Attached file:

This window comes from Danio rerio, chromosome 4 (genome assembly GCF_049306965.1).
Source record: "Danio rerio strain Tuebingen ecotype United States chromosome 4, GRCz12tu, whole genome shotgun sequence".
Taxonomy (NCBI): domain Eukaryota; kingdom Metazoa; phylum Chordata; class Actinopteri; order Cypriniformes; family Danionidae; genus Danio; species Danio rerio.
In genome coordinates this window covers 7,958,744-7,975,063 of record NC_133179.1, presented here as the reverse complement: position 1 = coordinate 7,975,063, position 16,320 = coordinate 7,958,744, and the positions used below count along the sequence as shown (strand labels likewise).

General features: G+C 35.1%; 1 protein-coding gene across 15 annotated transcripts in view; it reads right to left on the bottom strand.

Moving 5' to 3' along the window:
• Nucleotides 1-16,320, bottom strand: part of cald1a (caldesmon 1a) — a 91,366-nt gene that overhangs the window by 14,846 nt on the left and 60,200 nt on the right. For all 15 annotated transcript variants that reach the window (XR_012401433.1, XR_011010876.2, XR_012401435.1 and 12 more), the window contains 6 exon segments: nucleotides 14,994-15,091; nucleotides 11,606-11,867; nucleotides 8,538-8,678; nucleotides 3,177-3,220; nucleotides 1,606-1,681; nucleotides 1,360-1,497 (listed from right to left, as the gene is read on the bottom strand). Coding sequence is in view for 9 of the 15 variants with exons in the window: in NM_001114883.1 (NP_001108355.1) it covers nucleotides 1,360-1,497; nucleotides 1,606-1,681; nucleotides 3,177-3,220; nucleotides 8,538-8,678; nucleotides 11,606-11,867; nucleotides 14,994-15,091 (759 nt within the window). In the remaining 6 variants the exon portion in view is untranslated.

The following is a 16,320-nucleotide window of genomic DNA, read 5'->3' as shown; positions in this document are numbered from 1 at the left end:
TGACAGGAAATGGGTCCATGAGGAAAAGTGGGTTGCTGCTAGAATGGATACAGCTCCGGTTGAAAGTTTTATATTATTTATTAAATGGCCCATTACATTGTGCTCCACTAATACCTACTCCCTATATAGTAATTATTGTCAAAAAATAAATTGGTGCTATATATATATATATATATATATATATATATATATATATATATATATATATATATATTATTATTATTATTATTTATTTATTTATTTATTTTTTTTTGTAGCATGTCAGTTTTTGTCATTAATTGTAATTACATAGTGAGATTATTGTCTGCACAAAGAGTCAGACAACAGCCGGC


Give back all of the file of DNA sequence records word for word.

This window comes from Danio rerio, chromosome 4 (genome assembly GCF_049306965.1).
Source record: "Danio rerio strain Tuebingen ecotype United States chromosome 4, GRCz12tu, whole genome shotgun sequence".
Taxonomy (NCBI): domain Eukaryota; kingdom Metazoa; phylum Chordata; class Actinopteri; order Cypriniformes; family Danionidae; genus Danio; species Danio rerio.
In genome coordinates this window covers 7,958,744-7,975,063 of record NC_133179.1, presented here as the reverse complement: position 1 = coordinate 7,975,063, position 16,320 = coordinate 7,958,744, and the positions used below count along the sequence as shown (strand labels likewise).

General features: G+C 35.1%; 1 protein-coding gene across 15 annotated transcripts in view; it reads right to left on the bottom strand.

Moving 5' to 3' along the window:
• Nucleotides 1-16,320, bottom strand: part of cald1a (caldesmon 1a) — a 91,366-nt gene that overhangs the window by 14,846 nt on the left and 60,200 nt on the right. For all 15 annotated transcript variants that reach the window (XR_012401433.1, XR_011010876.2, XR_012401435.1 and 12 more), the window contains 6 exon segments: nucleotides 14,994-15,091; nucleotides 11,606-11,867; nucleotides 8,538-8,678; nucleotides 3,177-3,220; nucleotides 1,606-1,681; nucleotides 1,360-1,497 (listed from right to left, as the gene is read on the bottom strand). Coding sequence is in view for 9 of the 15 variants with exons in the window: in NM_001114883.1 (NP_001108355.1) it covers nucleotides 1,360-1,497; nucleotides 1,606-1,681; nucleotides 3,177-3,220; nucleotides 8,538-8,678; nucleotides 11,606-11,867; nucleotides 14,994-15,091 (759 nt within the window). In the remaining 6 variants the exon portion in view is untranslated.

The following is a 16,320-nucleotide window of genomic DNA, read 5'->3' as shown; positions in this document are numbered from 1 at the left end:
TGACAGGAAATGGGTCCATGAGGAAAAGTGGGTTGCTGCTAGAATGGATACAGCTCCGGTTGAAAGTTTTATATTATTTATTAAATGGCCCATTACATTGTGCTCCACTAATACCTACTCCCTATATAGTAATTATTGTCAAAAAATAAATTGGTGCTATATATATATATATATATATATATATATATATATATATATATATATATATATATATTATTATTATTATTATTTATTTATTTATTTATTTTTTTTTGTAGCATGTCAGTTTTTGTCATTAATTGTAATTACATAGTGAGATTATTGTCTGCACAAAGAGTCAGACAACAGCCGGC